A mechanical advantage haul system reduces the effort required to raise a load. The mechanical advantage obtained is based on the pulley effect.
1. The pulley effect
If we consider a load suspended on a rope, the rope passing through a pulley above the user, with the user’s hand holding the rope on the other side of the pulley; any force applied to one end of the rope is transmitted to the other end of the rope, or, in this case, to the end of the rope on the other side of the pulley.
If the load weighs 100 kg, it is clear that the user must hold 100 kg on their side to hold the load. The two rope strands each exert a pull of 100 kg, so the pulley supports 200 kg.
Note: this theory is valid for an ideal pulley of 100% efficiency, which does not exist in the real world.In reality, pulley efficiencies range from about 50 % to 98 %.To simplify calculations, this discussion is limited to ideal pulleys.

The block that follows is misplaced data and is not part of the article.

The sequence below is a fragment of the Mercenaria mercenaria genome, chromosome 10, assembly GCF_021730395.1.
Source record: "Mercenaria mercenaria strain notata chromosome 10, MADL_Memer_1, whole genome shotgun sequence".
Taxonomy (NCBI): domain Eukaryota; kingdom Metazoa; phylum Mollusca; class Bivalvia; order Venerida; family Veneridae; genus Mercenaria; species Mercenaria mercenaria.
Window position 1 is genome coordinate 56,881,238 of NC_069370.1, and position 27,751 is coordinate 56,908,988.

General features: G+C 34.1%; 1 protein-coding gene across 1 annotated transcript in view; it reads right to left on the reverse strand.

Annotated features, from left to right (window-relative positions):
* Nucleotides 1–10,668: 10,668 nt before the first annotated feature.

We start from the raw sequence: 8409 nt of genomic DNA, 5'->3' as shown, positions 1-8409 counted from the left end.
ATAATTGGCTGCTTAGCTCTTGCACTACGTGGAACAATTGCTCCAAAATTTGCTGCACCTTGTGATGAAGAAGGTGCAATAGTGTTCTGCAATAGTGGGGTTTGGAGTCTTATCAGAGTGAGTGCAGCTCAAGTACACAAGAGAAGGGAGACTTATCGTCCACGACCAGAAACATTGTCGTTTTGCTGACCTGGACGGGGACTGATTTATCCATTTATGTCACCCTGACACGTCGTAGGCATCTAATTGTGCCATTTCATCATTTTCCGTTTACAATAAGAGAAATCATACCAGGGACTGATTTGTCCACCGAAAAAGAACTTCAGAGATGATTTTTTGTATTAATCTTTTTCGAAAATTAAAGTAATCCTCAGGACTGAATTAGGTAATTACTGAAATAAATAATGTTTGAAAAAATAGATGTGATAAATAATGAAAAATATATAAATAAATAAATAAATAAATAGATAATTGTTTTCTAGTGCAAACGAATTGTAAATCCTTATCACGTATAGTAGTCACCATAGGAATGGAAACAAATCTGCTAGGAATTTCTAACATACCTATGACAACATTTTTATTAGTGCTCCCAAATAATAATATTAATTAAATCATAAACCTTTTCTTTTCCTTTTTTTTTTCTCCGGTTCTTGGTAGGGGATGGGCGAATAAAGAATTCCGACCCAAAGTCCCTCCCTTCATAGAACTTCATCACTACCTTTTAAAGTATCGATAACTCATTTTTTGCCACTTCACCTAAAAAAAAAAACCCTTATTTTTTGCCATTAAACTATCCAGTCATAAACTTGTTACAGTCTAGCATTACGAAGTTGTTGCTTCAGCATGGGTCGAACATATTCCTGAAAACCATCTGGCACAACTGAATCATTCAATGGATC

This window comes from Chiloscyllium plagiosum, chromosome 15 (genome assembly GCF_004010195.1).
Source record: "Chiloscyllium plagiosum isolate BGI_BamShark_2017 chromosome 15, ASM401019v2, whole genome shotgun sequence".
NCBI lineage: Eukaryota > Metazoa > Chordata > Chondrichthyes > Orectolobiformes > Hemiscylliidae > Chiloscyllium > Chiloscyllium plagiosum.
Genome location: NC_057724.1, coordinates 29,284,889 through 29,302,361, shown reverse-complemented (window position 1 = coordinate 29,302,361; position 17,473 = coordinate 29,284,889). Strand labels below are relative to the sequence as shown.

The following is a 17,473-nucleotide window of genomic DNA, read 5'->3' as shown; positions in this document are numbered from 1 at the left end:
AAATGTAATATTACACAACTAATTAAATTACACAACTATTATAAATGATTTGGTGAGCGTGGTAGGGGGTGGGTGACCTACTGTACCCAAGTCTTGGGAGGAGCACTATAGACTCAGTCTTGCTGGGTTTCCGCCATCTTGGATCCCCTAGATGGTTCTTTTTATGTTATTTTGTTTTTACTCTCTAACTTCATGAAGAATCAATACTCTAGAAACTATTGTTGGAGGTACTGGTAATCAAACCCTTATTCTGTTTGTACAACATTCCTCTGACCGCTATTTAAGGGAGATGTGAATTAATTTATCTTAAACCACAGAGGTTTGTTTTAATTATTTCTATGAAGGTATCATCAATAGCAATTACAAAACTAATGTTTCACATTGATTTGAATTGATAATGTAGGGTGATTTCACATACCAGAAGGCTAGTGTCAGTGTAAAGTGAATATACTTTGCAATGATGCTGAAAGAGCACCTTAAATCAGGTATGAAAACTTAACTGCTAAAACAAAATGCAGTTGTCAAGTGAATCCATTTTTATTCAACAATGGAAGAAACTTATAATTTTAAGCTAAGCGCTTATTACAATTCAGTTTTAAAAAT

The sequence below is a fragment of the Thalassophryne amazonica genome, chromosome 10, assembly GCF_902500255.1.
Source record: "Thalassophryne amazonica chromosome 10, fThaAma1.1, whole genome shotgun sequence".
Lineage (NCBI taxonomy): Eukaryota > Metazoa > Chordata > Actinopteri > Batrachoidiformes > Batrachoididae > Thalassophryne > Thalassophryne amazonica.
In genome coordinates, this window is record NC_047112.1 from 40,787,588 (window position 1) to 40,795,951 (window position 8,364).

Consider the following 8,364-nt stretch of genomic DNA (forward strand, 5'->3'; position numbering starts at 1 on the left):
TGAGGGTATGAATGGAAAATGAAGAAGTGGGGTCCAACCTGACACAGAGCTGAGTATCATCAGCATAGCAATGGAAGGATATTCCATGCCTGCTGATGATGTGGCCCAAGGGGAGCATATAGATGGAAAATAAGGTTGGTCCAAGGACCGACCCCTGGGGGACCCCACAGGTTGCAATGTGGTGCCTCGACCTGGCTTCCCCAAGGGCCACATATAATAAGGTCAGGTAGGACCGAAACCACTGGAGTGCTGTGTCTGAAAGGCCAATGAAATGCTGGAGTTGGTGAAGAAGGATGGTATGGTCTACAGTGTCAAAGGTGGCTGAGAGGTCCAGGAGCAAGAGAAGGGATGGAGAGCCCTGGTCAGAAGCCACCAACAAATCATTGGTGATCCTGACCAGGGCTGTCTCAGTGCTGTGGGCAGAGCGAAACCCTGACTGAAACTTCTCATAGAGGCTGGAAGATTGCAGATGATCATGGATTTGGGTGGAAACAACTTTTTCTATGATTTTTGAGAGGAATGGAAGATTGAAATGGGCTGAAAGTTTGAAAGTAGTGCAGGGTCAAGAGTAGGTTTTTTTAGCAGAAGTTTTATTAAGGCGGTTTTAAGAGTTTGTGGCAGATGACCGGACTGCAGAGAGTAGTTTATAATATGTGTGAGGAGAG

2. Calculating mechanical advantage in practice
The efficiency (E) of a haul system indicates the force multiplier factor that you can exert on the rope.For example, if you are able to pull 20 kg maximum on a rope with your bare hands, a 3:1 haul system will enable you to raise a 60 kg mass.This reduction is obtained by increasing the amount of rope to be pulled: to raise a mass 1 meter with a 3:1 system, 3 m of rope must be pulled.
The efficiency (E) of a haul system may be calculated by adding the effects of each pulley.
Start by drawing a simple diagram of the system, then show the pulling force F that the hand applies to the rope.
Transmit the force F along the rope by adding the effects of each pulley.
When multiple rope strands are attached to the load (double pulley, rope clamp…), add the forces exerted by each strand.
Note: the advantage of a 3:1 system is its ease of setup and that it can easily be converted to a complex system (7:1) with one additional pulley and some cord.